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Red Sox 7, Astros 5: Sox overcome Kimbrel's blown save to win in 12th

Heath Hembree once again proved the bullpen's savior Sunday night, pitching three scoreless after another blown save from Craig Kimbrel to help the Red Sox escape Houston with a series win.

Troy Taormina-USA TODAY Sports

The Red Sox have escaped Houston with a series win in the early hours of Monday morning despite a late blown save from Craig Kimbrel, with Jackie Bradley Jr. providing the big hit in the twelfth to give them the winning run.

That this even ended up being a game should perhaps be a concern for the Red Sox, who are showing a penchant not only for scoring plenty of runs early, but also for surrendering those early leads. Scott Feldman has had nothing but trouble with the Red Sox in his career, and that trend continued right off the bat Sunday night. Mookie Betts and Dustin Pedroia immediately gave the team a pair of runners in scoring position to start the game, and after a ground out from Xander Bogaerts, Houston elected to intentionally load the bases by walking David Ortiz, even in the first inning.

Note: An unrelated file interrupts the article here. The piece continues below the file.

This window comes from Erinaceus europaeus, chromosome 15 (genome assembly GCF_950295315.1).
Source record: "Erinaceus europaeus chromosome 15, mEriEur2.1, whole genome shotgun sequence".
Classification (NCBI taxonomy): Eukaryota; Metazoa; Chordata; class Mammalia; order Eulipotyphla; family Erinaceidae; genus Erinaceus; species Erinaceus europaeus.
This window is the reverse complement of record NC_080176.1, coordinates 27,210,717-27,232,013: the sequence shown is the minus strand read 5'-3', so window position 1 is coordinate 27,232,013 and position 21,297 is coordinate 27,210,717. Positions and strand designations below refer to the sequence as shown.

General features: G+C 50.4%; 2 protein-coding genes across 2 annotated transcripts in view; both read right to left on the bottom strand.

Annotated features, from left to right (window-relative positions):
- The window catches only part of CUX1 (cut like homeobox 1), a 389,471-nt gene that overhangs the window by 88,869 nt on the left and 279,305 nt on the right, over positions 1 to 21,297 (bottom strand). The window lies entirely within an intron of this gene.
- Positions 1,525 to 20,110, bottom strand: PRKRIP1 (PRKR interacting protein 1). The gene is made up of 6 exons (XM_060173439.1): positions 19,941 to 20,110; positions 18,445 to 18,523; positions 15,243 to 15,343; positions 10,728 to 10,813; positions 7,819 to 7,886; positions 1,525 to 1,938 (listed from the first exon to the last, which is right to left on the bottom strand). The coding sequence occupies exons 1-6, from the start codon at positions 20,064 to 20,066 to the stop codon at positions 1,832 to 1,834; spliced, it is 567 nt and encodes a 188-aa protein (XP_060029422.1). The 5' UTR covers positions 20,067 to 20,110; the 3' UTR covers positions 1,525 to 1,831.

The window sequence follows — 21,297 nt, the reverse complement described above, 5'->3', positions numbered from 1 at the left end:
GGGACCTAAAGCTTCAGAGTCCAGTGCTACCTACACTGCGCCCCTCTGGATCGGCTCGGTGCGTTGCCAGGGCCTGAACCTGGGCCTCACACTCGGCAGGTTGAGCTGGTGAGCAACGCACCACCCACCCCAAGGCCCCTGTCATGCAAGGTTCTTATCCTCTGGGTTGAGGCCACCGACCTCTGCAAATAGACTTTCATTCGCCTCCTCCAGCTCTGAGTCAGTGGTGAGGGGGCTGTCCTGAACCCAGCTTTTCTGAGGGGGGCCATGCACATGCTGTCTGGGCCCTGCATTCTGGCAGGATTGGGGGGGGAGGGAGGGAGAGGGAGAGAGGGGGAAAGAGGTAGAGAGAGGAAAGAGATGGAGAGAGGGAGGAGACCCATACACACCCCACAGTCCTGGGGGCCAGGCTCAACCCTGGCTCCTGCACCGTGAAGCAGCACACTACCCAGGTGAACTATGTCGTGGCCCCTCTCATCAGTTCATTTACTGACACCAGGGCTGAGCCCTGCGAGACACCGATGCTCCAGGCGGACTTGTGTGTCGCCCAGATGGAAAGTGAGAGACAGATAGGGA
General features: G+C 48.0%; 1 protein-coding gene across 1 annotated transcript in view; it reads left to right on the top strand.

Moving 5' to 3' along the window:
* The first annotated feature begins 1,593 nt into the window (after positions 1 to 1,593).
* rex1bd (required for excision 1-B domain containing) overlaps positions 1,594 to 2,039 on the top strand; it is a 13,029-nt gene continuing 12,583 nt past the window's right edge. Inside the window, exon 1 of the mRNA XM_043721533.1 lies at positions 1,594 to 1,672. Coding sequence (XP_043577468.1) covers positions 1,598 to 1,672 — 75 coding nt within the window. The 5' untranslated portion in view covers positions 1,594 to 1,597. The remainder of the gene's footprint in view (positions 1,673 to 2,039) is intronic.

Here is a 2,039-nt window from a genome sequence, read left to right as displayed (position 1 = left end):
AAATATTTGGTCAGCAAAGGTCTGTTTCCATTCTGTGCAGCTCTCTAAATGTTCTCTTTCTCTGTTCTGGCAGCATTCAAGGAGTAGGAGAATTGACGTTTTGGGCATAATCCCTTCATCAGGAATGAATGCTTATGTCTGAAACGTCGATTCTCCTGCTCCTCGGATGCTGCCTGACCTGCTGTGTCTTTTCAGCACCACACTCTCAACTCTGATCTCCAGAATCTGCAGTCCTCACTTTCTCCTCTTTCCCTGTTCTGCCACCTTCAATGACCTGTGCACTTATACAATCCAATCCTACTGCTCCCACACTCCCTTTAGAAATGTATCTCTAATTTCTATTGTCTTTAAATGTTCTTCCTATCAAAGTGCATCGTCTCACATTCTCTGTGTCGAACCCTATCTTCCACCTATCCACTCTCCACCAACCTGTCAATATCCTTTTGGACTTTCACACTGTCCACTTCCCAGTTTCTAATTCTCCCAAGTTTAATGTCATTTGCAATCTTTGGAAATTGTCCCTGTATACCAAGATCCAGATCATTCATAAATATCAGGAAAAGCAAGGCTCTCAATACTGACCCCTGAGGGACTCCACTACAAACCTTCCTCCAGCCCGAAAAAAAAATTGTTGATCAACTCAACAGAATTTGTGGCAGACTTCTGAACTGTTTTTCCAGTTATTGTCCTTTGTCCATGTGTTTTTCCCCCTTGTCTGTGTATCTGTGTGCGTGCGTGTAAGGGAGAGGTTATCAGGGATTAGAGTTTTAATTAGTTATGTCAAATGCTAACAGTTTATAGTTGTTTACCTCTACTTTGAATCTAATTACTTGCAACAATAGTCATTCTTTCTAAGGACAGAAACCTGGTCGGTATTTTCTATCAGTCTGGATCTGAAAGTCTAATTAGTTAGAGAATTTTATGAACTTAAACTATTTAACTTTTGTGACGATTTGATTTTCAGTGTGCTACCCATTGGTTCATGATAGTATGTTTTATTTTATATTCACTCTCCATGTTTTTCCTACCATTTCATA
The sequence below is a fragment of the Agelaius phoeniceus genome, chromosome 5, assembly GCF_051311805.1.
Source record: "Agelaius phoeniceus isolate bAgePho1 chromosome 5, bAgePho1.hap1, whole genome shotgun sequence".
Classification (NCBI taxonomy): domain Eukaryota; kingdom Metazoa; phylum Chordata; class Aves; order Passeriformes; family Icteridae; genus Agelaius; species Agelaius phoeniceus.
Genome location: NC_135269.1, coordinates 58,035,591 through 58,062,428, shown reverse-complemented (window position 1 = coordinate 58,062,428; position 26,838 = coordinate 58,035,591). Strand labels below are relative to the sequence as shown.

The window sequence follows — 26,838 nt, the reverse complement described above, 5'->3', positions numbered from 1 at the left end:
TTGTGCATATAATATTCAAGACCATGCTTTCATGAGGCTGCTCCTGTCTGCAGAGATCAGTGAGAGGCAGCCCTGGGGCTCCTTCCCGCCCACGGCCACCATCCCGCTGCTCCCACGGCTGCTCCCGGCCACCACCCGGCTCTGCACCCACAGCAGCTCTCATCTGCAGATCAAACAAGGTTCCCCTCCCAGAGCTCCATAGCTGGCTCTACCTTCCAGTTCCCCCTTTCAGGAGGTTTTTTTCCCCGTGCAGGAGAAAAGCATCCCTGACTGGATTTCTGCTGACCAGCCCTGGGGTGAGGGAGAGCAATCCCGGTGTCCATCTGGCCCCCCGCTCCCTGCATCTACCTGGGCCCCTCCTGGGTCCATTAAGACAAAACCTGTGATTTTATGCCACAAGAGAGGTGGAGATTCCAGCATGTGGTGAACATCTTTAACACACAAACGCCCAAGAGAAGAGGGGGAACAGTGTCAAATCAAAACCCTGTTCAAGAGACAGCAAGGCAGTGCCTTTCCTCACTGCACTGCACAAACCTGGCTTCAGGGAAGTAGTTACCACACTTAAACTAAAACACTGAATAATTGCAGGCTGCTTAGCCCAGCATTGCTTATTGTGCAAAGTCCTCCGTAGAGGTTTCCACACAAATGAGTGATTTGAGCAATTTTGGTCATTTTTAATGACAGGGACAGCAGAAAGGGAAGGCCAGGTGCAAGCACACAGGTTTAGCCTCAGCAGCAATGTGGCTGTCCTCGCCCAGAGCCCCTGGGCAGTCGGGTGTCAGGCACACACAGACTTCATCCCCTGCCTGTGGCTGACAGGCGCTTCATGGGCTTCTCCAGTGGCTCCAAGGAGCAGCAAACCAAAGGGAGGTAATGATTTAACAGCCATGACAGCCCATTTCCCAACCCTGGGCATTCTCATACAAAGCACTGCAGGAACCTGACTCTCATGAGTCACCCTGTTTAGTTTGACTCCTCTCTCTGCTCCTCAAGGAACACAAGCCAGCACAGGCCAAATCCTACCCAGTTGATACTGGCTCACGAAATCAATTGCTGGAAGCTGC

The Red Sox would unquestionably score their first run on a ground ball from Hanley Ramirez. But the question was whether they recorded their first out, with John Farrell coming in to challenge the neighborhood play on Houston's attempt to start a double play at second. Ramirez had already beat out the throw to first, and upon further review, it turned out Jose Altuve hadn't stayed on the bag to receive the throw from Marwin Gonzalez, reloading the bases for Boston. Travis Shaw drew a walk to keep the conga line moving and tack on another run, and Brock Holt nearly provided a big hit, but had to settle for a sacrifice fly as Chris Gomez laid out to rob him in left-center.

The Red Sox might've had more in the inning, but they also might've had less. As it stood, Henry Owens took the mound with a 3-0 lead, and from the get go it was clear he might need all of it. Showing a lack of control that approaches characteristic for him at this point, Owens allowed the first two batters he faced to reach on full counts. But the young lefty battled back with a strikeout of Carlos Correa and a pair of fly balls. He would nearly get out of the second without any damage done, too, before a Gonzalez long ball put the Astros on the board.

The Red Sox would strike back in the top of the third, taking advantage of an infield single from Brock Holt with back-to-back doubles from the bottom of the lineup in Ryan Hanigan and Jackie Bradley Jr. plating a pair of runs. But almost immediately the Astros responded, with Owens again putting himself in early trouble, loading the bases on a double and two walks to start the third. This time Tyler White and Evan Gattis were able to cash in on a sacrifice fly and single, erasing those two extra runs Boston had padded their lead with.